After months of being in lockdown amid coronavirus restrictions, places of worship in Manitoba were recently allowed to open with limited capacity. They’ll be allowed to welcome back even more people starting Friday, but some churches are deciding to sit out the latest round of reopening.
Manitoba’s new public health orders, which go into effect at 12:01 a.m. Friday, allow indoor religious services to operate at 25 per cent capacity, or 100 people, whichever is lower.
Calvary Temple in downtown Winnipeg, which has the capacity to fit about 1,900 people, has decided to keep its main services online.
Executive pastor Jared Clarke said the new rules would only allow him to fill about five per cent of the space.
“We’re not quite ready to open up at that capacity level because we need to service a lot more people,” Clarke said. “By focusing on our online services we’re able to meet those needs better.”
Clarke said offering in-person services would also require a lot of volunteers to help make sure proper coronavirus protocols are being followed.
Those extra bodies, he said, would count towards the already limited capacity inside.
“Every church has to look and see what are their capabilities and then how can they best meet their mission,” Clarke said.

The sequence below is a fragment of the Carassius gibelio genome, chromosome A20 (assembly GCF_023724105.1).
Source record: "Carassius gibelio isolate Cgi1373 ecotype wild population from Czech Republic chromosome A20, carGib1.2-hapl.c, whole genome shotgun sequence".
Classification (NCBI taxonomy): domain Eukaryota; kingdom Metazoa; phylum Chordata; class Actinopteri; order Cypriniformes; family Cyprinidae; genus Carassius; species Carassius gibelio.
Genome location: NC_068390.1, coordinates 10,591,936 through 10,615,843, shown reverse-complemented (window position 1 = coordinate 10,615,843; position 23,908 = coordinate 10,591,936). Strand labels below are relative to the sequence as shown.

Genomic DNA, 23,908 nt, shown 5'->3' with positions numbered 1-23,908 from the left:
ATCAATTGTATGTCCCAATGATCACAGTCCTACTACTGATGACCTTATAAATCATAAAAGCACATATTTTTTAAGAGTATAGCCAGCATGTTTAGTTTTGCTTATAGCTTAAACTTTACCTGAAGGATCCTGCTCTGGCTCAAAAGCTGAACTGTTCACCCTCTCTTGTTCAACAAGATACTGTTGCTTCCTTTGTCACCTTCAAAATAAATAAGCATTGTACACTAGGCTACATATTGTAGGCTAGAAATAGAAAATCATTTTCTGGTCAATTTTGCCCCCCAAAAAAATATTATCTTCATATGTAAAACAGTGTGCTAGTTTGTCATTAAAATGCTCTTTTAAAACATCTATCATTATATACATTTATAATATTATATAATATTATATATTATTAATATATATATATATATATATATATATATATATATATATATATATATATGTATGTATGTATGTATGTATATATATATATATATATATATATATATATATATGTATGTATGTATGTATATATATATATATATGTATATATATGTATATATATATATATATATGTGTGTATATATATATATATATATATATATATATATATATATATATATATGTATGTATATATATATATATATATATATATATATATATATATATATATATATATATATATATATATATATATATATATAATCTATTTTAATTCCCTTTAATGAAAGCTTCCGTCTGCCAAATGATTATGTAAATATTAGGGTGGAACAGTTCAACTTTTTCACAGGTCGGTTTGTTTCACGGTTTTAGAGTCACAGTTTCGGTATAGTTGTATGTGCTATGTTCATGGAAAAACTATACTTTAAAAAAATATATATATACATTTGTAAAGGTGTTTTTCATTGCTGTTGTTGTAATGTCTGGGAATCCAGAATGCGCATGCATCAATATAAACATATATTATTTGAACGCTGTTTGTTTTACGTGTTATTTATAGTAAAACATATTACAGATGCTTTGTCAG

Synagogues are in a similar situation.
Two Winnipeg-area rabbis tell Global News they haven’t been taking advantage of the current 10 per cent capacity limit and that likely still won’t change once 25 per cent capacity is allowed.
Rabbi Yosef Benarroch, however, has been offering in-person services for two weeks at Adas Yeshurun Herzlia Synagogue.
He said it’s too important for some people to pray together.
“While Zoom has worked partially for us, it leaves a lot of gaps,” Benarroch said. “So for us, in-person services are extremely important.”
Benarroch’s synagogue can hold up to 350 people. His current limit is 30, although he hasn’t hit that number yet.
“We have a lot of people who are regulars who (are not) ready to come back now,” he said. “But we do have a core of about 10-15, maybe a little bit more, people who are participating now.”
Manitoba’s chief public health officer, Dr. Brent Roussin, said it’s too early to say when restrictions on places of worship will be revisited, meaning the latest capacity limit is here to stay for the time being.